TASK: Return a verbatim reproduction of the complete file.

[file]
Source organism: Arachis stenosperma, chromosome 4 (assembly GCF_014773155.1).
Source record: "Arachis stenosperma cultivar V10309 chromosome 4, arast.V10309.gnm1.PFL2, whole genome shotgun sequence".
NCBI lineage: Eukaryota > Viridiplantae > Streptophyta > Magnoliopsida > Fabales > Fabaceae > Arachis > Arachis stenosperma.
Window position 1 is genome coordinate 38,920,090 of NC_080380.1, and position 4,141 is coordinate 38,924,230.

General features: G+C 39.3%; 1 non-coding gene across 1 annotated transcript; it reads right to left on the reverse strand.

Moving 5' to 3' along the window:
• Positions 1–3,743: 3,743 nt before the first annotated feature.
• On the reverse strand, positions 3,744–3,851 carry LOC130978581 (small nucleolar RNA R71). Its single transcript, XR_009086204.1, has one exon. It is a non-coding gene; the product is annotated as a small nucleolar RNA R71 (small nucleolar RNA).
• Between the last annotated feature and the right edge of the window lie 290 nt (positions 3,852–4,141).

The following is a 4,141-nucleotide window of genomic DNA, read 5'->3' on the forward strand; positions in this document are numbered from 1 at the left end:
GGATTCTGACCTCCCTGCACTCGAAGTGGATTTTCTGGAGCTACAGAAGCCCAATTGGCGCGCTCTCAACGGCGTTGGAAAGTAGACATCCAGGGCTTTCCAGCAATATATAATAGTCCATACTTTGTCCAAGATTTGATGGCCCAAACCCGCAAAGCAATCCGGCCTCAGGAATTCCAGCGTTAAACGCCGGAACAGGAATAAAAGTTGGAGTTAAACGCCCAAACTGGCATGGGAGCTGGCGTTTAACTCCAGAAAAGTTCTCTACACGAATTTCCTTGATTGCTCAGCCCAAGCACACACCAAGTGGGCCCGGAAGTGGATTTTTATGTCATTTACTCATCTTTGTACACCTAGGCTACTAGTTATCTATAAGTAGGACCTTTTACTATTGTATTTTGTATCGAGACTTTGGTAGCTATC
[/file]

Source organism: Arachis stenosperma, chromosome 4 (assembly GCF_014773155.1).
Source record: "Arachis stenosperma cultivar V10309 chromosome 4, arast.V10309.gnm1.PFL2, whole genome shotgun sequence".
NCBI lineage: Eukaryota > Viridiplantae > Streptophyta > Magnoliopsida > Fabales > Fabaceae > Arachis > Arachis stenosperma.
Window position 1 is genome coordinate 38,920,090 of NC_080380.1, and position 4,141 is coordinate 38,924,230.

General features: G+C 39.3%; 1 non-coding gene across 1 annotated transcript; it reads right to left on the reverse strand.

Moving 5' to 3' along the window:
• Positions 1–3,743: 3,743 nt before the first annotated feature.
• On the reverse strand, positions 3,744–3,851 carry LOC130978581 (small nucleolar RNA R71). Its single transcript, XR_009086204.1, has one exon. It is a non-coding gene; the product is annotated as a small nucleolar RNA R71 (small nucleolar RNA).
• Between the last annotated feature and the right edge of the window lie 290 nt (positions 3,852–4,141).

The following is a 4,141-nucleotide window of genomic DNA, read 5'->3' on the forward strand; positions in this document are numbered from 1 at the left end:
GGATTCTGACCTCCCTGCACTCGAAGTGGATTTTCTGGAGCTACAGAAGCCCAATTGGCGCGCTCTCAACGGCGTTGGAAAGTAGACATCCAGGGCTTTCCAGCAATATATAATAGTCCATACTTTGTCCAAGATTTGATGGCCCAAACCCGCAAAGCAATCCGGCCTCAGGAATTCCAGCGTTAAACGCCGGAACAGGAATAAAAGTTGGAGTTAAACGCCCAAACTGGCATGGGAGCTGGCGTTTAACTCCAGAAAAGTTCTCTACACGAATTTCCTTGATTGCTCAGCCCAAGCACACACCAAGTGGGCCCGGAAGTGGATTTTTATGTCATTTACTCATCTTTGTACACCTAGGCTACTAGTTATCTATAAGTAGGACCTTTTACTATTGTATTTTGTATCGAGACTTTGGTAGCTATC